Moments after United Flight 1738 took off from O’Hare International Airport on the clear morning of Thursday, June 1, passenger Drew Tewksbury heard a thud. The plane tilted left, then leveled out.
Tewksbury, 48, an insurance executive from Chagrin Falls, Ohio, said the plane’s right engine started making the sound of a car driving down a highway with a flat tire.
“Within 30 seconds, someone in the back said, ‘Hey, there’s flames coming out’,” he said.
Bound for Miami, the twin-engine Boeing 737-900 suffered a bird strike. According to air traffic control recordings, pilots said the plane struck a flock of geese.
Video posted on Twitter shows flames spitting from the No. 2 engine.
— Arn (@tim_ea_arnold) June 1, 2017
Flight 1738 circled over Lake Michigan before turning back toward O’Hare, making an emergency landing at about 8:30 a.m., according to Flightstats.com. With one engine, the plane couldn’t use its reverse thrust to slow down, making for a rough landing, said Tewksbury.
“It was only brakes,” said Tewksbury, who connected at O’Hare from Cleveland for a work trip. “The pilots did a great job.”
Passengers boarded another plane for Miami later that morning.
Aircraft bird strikes are a reality of modern aviation, but they usually aren’t a problem.
“Sometimes we don’t even know that we had a bird strike,” said Joseph McElwee, 29, a pilot for a major U.S.-based airline.
Planes hit thousands of birds each year in the U.S., according to the Federal Aviation Authority’s Wildlife Strike Database, which began tracking in 1990. When strikes happen, damage ranges from repairable fender-benders like dented noses and cracked windshields to critical, costly engine failures.
Many Americans are familiar with the “Miracle on the Hudson” in 2009, when both engines of US Airways Flight 1549 ingested geese, causing the Airbus A320 to lose power and land in the Hudson River between New Jersey and Manhattan.
From 1990 to April 2016, the most recent data, Chicago’s O’Hare and Midway airports reported a combined 5,387 strikes, with more than 4,000 from O’Hare alone (about 75 percent). But reports have climbed since 2001 when the FAA made electronic reporting available. During the same period, there were 166,276 total strikes reported in the U.S.
At both Chicago airports, about two-thirds of strikes occur during the day. About 50 percent happen during approach.
The American kestrel, a small variety of falcon, shares the morbid distinction as the most-struck bird at both O’Hare and Midway. Nationally, it ranks second to the Mourning dove. Both airports report Killdeer, Mourning doves, and red-tailed hawks, as well.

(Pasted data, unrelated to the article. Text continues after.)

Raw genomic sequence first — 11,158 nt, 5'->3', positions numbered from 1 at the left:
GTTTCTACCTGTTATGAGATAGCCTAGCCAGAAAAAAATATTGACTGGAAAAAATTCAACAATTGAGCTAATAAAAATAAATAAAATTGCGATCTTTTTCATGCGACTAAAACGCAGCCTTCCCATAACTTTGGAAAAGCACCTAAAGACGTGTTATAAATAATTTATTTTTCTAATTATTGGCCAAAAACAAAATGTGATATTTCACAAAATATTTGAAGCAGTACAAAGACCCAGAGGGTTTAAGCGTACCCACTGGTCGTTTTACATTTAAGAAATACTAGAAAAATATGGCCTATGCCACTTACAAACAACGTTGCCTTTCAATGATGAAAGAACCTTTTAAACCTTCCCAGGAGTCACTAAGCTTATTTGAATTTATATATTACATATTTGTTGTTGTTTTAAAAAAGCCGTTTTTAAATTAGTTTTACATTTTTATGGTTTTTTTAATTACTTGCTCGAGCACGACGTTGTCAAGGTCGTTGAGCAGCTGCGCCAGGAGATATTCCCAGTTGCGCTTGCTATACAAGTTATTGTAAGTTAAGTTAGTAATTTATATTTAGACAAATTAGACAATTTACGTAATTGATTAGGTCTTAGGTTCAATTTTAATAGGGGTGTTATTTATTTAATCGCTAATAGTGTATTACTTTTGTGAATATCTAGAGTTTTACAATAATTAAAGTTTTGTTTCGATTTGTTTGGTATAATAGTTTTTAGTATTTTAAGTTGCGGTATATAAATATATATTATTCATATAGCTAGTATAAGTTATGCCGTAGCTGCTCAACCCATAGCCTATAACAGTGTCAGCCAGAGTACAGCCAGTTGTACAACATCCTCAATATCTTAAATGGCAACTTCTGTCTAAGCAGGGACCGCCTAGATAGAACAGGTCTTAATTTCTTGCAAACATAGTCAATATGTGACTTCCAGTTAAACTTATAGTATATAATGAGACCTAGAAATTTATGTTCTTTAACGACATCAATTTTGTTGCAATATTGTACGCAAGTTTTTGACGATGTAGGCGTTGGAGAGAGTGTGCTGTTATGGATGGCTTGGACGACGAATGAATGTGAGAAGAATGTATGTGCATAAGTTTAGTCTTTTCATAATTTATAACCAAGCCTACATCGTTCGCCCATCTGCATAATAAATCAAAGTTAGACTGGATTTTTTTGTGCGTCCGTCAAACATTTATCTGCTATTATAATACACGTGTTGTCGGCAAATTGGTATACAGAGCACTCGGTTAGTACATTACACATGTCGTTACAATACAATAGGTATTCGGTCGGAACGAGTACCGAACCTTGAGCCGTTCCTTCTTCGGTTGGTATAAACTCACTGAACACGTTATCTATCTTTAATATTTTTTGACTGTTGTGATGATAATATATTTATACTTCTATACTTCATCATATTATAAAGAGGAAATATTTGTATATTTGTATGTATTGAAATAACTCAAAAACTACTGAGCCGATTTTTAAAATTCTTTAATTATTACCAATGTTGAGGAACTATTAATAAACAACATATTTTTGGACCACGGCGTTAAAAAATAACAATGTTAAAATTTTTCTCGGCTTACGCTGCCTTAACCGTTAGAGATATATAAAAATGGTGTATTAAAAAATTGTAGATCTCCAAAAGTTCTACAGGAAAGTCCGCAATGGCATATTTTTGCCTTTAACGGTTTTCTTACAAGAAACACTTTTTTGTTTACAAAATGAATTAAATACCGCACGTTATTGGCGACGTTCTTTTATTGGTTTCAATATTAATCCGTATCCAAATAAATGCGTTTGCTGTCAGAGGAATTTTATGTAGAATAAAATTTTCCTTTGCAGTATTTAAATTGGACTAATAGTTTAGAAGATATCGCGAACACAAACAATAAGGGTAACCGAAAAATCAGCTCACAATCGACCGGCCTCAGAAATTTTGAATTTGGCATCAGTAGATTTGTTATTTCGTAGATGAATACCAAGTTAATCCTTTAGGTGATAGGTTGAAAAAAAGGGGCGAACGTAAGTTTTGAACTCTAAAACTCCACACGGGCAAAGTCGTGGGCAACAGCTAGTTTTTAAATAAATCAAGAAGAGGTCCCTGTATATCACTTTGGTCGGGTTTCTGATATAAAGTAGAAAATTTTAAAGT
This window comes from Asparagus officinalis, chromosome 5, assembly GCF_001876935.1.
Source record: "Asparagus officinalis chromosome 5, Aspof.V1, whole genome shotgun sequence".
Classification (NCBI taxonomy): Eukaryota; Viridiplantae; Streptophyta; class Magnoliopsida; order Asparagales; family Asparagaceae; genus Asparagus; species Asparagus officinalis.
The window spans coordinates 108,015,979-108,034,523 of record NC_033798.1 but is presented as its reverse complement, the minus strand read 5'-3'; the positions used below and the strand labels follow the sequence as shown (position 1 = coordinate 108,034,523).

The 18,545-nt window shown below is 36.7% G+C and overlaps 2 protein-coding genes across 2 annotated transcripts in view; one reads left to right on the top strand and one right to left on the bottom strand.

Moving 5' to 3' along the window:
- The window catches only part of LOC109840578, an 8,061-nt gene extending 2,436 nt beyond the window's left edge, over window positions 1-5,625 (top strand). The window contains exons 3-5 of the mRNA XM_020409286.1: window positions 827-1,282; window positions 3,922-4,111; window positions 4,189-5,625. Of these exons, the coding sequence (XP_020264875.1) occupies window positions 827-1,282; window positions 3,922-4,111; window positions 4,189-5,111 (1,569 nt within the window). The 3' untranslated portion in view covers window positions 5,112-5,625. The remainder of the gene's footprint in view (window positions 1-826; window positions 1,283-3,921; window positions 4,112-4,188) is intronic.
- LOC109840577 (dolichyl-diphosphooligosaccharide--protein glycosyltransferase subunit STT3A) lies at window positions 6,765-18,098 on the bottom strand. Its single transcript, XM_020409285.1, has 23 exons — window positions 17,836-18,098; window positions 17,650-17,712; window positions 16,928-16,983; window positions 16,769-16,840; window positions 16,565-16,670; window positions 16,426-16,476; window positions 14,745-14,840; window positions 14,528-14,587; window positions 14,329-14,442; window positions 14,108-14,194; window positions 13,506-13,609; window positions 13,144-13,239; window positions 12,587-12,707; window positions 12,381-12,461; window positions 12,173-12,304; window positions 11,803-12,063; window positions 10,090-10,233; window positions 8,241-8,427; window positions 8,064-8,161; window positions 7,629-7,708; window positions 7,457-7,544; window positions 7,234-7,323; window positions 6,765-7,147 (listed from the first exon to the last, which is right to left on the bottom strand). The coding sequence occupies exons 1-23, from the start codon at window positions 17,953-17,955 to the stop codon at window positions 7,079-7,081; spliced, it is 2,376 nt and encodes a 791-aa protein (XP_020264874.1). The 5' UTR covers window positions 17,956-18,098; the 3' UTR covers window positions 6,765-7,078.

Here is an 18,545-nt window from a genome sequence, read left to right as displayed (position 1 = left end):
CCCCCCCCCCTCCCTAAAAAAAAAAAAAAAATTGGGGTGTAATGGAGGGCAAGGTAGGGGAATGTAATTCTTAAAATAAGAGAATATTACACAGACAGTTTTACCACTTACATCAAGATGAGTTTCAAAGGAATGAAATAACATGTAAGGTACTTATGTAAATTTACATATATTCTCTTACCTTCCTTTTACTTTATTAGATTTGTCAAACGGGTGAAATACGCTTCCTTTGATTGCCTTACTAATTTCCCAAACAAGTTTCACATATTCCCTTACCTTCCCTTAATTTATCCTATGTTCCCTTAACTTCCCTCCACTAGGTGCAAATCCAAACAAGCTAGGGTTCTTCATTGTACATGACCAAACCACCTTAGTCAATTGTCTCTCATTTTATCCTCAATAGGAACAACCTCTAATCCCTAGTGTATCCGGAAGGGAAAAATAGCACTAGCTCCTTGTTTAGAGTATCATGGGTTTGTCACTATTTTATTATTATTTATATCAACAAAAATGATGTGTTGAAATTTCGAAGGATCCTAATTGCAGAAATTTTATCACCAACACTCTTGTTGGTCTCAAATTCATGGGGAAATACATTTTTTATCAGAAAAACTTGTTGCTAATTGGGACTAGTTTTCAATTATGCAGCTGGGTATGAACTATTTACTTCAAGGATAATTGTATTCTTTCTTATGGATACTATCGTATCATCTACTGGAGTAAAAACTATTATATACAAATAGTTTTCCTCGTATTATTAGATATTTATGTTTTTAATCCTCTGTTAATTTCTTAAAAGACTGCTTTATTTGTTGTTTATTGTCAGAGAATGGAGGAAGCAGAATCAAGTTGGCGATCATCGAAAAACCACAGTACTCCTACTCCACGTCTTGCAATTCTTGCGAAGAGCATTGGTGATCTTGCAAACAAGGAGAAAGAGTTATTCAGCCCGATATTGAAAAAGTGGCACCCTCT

“Raptors (hawk & kestrel) like hunting small rodents in the short grass,” said Carl Giometti, president of the Chicago Ornithological Society, via email. “Airports provide great perches where they can scan over a large area.”
Canada geese don’t rank in the top 10 for either airport, but they tend to make headlines because their larger mass can cripple an aircraft.
The FAA estimates economic losses from bird strikes at $666 million since 1990. It attributes 20 percent, about $127 million, to Canada geese. Planes coming and going from Chicago’s airports hit 139 species of birds, as well as 16 species of non-birds typically considered as roadkill, including raccoons, bats, deer, rabbits, turtles, coyotes, foxes, and skunks.
Identifying species isn’t always easy, especially when only feathers or blood remain.
That’s when airlines turn to the Smithsonian Institution’s Feather Identification Lab. Based in Washington, D.C., the lab analyzes remnant samples that airports send in the form of feathers, fragments, bills, talons, tissue, and feet. “Anything that they find,” said Dr. Carla Dove, a forensic ornithologist who directs the lab.
There’s even a term for a bird’s gooey remains after a plane strike: snarge.
The lab gets over 8,000 cases a year, including ones from the Air Force and Navy, according to Marcy Heacker, research assistant at the Smithsonian Institution. The FAA doesn’t require the commercial airline industry to report strikes, but the agency encourages it.
“Thank goodness we do not see rare species very often,” Heacker said.
She said cases usually peak in October when birds migrate. Data for Midway and O’Hare show strikes peak in late summer.
Lt. Andrew Horvath, 31, a Navy pilot based in Norfolk, Virginia, said he’s had about a dozen bird strikes in almost a decade of flying. “I’ve seen carrion birds soaring solo up to 6,000 feet, flocks of egrets at 4,000 feet, seagulls the size of watermelons at 3,000 feet, and finches soaring just inches above terra firma.”
There is positive news. As more reports are submitted each year, there’s been a decline in the rate of damage-causing strikes nationally. FAA data shows from 2000 to 2015, the number and rate (per 100,000 aircraft movements) of damaging strikes dropped 32 and 19 percent, respectively.
Notes on the reporting:
I obtained my data from FAA Wildlife Strike Database: https://wildlife.faa.gov/database.aspx
From there, I compiled all available data for ORD and MDW. Pivot tables are labeled on separate sheets: https://docs.google.com/a/u.northwestern.edu/spreadsheets/d/19hp5A-6EdCTGxyHhWihrxeMyQp0m55IqzOpS7Krg8aE/edit?usp=sharing
Combining O’Hare and Midway data seemed like the best way to show Chicago’s overall data, since they are two of the busiest airports in the country.
Pivot tables include: damage counts, incident counts by year, phase of flight when strikes occur, time of day, and percent change of reports by year since 2000.